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Interview: Sky retail marketing controller Fran Scorer on experiential stores

TV and broadband brand Sky is overcoming the challenge of selling complicated products to time-short customers by creating experiential attractions that draw people into interacting with the brand, says retail marketing controller Fran Scorer.

“We’re trying to sell quite a unique product – TV packages that in their nature are very complex,” says Scorer.

In its retail outlets, in mid mall sites in busy shopping malls with high footfall, the brand must entertain people if it is to enter into a one-to-one conversation, Scorer adds. “Dwell time is really low,” she says. Most people do not have a Sky package in mind when they head to the local shopping centre, so communicating its benefits needs a creative approach.

The brand has been working with design agency The One Off on developing a tranche of 35 stores – the last just opened – under a new Engage format. “We’ve done quite a lot in our retail environment, to develop stores and make them more inviting, to make people stay,” says Scorer.

Sky is also working with experiential specialist Wasserman to run experiential activity that grabs consumer attention and interest. With the brand’s above the line marketing focused almost exclusively on TV content, experiential activity is an engaging way to make potential customers feel more involved in the process, says Scorer.

“Over the past three years we have been developing experiences right next to our retail spaces. So we have a permanent site in Westfield that allows us to draw people in to come and have a chat with us, a nice experience, then they can be handed over to our retail team,” says Scorer. “And the great thing about all of our experiences is that there is a shareable output; there is always a photo or video.”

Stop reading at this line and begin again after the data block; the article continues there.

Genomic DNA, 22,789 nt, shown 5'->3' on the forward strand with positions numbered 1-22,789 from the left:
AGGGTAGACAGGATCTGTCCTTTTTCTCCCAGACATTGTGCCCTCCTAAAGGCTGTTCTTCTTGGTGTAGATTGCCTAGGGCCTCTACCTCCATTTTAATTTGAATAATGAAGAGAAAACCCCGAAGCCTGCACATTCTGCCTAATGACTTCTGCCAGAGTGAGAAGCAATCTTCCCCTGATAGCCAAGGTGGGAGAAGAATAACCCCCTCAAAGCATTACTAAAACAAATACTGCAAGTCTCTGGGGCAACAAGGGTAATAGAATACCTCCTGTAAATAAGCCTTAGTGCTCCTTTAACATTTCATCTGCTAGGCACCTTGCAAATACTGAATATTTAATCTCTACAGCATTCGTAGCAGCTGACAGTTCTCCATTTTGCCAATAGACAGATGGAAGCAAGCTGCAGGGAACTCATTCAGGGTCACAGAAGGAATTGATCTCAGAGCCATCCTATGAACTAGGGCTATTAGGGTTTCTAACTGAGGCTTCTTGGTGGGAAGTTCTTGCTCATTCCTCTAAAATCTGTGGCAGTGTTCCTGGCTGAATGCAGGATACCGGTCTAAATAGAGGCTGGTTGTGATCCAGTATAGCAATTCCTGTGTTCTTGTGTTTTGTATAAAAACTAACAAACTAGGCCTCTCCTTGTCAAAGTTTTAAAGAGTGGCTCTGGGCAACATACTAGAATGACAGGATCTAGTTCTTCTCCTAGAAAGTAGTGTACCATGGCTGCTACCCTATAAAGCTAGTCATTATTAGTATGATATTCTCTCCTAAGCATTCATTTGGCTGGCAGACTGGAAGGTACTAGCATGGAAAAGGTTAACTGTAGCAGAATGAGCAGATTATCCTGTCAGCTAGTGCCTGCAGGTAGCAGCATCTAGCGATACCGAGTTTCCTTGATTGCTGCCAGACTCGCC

This output gives customers something they can share via social media and allows data capture opportunitiesfor Sky, further increasing engagement levels. Customers who choose not to sign up for a Sky contract in-store can save their options, quoting a basket number if they later decide to complete the transaction online or by phone. This ensures they get the deal they agreed and that the sale be attributed to the correct channels.

The strategy acknowledges that, in terms of direct sales, the experiential activity does not provide a return on the investment required to run it. Instead it is seen as part of a long-term brand building effort. Sky research has shown that experiential activity increases the number of customers with an intent to purchase by 12 per cent, says Scorer: “It really has a positive impact.”

 

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